Infliximab safe for pustular psoriasis.
In a patient with severe pustular psoriasis who presented in 2001 with a significant flare that required hospitalization, infliximab (Remicade) treatment resulted in remarkable clearing (J. Am. Acad. Dermatol. 2002;47:796-7). This year, Dr. Varma reported on the patient's 7-year follow-up.
The patient was first seen at age 44 years with 90% of his body surface area affected, and he was treated with 5 mg/kg of intravenous infliximab. His pustules cleared within 2 weeks; 1 month after his third infusion, less than 5% of his body surface area was still affected. At 4 months after his initial treatment, his skin remained clear and the joint pain associated with psoriatic arthritis was improved, said Dr. Varma of the University of Alabama at Birmingham.
Over the next 2 years, the patient received 5 mg/kg of intravenous infliximab every 7-8 weeks; this was increased to every 6 weeks to manage a gradual return of his pustular psoriasis. In late 2003 he stopped treatments because of insurance issues and was treated with 50 mg of etanercept twice weekly. Significant worsening of his disease occurred within 4 months, which required another hospitalization and reinstitution of infliximab treatment. By his own assessment, he was 98% clear after two treatments with infliximab.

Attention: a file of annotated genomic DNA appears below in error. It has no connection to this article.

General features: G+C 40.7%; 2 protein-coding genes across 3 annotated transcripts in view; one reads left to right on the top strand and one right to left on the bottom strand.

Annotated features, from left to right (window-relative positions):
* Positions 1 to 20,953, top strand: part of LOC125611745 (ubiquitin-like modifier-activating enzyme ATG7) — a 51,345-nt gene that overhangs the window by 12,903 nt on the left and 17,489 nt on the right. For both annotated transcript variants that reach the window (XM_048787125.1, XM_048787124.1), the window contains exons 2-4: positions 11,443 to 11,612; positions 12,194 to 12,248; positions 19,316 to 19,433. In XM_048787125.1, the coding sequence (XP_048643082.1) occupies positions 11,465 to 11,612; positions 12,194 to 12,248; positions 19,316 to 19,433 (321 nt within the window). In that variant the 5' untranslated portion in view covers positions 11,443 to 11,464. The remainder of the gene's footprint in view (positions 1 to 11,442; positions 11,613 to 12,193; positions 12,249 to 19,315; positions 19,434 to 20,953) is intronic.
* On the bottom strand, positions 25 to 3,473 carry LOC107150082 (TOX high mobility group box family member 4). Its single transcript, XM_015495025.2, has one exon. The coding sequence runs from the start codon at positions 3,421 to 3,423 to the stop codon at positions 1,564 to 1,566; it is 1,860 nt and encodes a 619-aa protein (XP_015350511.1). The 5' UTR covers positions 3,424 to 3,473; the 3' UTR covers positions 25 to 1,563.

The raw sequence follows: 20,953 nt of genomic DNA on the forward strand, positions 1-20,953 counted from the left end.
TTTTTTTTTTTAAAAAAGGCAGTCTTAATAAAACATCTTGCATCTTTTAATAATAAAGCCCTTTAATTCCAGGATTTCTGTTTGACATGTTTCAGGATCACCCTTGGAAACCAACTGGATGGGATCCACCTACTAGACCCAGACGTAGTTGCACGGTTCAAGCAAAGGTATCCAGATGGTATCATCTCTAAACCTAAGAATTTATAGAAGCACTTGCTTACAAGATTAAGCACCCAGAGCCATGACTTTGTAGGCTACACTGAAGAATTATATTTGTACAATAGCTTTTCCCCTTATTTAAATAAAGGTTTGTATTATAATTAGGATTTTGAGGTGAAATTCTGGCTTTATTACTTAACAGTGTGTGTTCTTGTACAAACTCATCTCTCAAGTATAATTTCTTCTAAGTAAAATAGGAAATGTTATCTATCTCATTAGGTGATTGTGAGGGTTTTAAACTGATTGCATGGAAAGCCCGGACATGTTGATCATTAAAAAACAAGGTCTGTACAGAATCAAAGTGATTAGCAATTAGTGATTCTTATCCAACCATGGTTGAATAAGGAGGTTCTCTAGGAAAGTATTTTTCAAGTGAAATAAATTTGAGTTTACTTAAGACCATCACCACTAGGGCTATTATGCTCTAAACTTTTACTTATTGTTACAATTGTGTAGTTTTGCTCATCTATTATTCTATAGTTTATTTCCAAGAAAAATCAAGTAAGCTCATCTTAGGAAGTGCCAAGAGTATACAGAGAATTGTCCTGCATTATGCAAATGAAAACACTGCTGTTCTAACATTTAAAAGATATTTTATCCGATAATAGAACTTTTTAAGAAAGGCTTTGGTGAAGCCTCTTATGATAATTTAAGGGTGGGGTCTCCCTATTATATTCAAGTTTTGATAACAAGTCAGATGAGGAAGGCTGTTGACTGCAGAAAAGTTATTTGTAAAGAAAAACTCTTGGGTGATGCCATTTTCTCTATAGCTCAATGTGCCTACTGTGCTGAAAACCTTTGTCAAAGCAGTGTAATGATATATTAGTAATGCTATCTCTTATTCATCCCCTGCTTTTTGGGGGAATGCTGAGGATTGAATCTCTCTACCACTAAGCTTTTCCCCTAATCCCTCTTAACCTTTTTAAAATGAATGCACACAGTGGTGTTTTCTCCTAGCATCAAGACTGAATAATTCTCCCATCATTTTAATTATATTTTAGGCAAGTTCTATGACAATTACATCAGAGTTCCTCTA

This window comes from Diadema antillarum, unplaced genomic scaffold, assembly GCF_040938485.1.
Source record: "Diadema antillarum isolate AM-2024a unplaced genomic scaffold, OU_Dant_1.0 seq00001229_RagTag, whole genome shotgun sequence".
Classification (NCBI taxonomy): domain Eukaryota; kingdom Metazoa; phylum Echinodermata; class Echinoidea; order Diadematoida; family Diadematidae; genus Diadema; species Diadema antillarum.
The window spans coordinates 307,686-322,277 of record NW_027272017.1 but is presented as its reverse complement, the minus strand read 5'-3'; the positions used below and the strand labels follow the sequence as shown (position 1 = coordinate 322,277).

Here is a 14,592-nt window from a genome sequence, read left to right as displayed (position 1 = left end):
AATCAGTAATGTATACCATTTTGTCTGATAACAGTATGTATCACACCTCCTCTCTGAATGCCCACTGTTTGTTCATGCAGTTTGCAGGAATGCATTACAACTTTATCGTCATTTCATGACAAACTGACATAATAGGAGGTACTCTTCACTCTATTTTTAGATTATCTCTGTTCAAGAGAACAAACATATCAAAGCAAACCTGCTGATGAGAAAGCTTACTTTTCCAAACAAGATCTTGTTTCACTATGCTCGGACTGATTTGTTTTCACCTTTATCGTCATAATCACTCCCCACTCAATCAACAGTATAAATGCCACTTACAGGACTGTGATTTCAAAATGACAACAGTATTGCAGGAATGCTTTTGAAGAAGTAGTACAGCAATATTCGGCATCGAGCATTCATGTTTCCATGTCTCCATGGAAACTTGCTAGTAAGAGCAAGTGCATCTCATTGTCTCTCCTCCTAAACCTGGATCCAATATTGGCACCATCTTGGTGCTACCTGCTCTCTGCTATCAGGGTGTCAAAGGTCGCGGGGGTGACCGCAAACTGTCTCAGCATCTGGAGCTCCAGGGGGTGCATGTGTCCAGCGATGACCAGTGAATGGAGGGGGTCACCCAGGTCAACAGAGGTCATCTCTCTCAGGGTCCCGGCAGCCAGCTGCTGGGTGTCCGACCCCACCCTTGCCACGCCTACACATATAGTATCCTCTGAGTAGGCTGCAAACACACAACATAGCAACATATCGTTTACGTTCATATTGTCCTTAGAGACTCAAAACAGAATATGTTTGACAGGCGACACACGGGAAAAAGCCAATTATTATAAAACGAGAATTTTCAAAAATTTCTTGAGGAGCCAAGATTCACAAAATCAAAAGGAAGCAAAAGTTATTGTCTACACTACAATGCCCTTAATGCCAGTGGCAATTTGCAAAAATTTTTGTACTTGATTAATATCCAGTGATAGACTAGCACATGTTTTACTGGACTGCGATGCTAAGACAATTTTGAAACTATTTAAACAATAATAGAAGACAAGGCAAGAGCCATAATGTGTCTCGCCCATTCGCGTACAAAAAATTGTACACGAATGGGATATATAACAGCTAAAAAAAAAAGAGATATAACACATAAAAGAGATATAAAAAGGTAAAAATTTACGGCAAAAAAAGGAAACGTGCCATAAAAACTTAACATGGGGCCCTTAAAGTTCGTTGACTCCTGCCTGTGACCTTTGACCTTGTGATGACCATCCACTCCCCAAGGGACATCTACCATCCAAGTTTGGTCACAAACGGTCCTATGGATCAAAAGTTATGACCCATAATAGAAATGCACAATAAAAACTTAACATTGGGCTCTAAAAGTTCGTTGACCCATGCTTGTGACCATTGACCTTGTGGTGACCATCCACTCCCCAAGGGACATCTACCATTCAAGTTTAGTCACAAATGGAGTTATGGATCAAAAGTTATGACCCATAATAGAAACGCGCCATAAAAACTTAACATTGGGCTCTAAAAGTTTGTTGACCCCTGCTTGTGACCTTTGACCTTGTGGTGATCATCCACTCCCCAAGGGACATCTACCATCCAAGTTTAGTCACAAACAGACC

Over the following 2 years he tolerated the treatments well. He had no significant complications or severe infections, so his methotrexate dose was tapered to 10 mg/week and eventually to 5 mg/week. His body surface area remains less than 5% affected; he continues to receive infliximab treatments every 6-7 weeks.
Continuous maintenance with infliximab has been shown in at least one other study to be efficacious when given every 8 weeks for plaque psoriases. This case shows that it is also effective for pustular psoriasis and can safely be used long term, noted Dr. Varma, who reported no conflicts of interest in regard to his case presentation.
"Infliximab is a great choice for ... pustular psoriasis," he said.
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|Publication:||Internal Medicine News|
|Article Type:||Clinical report|
|Date:||Aug 1, 2008|
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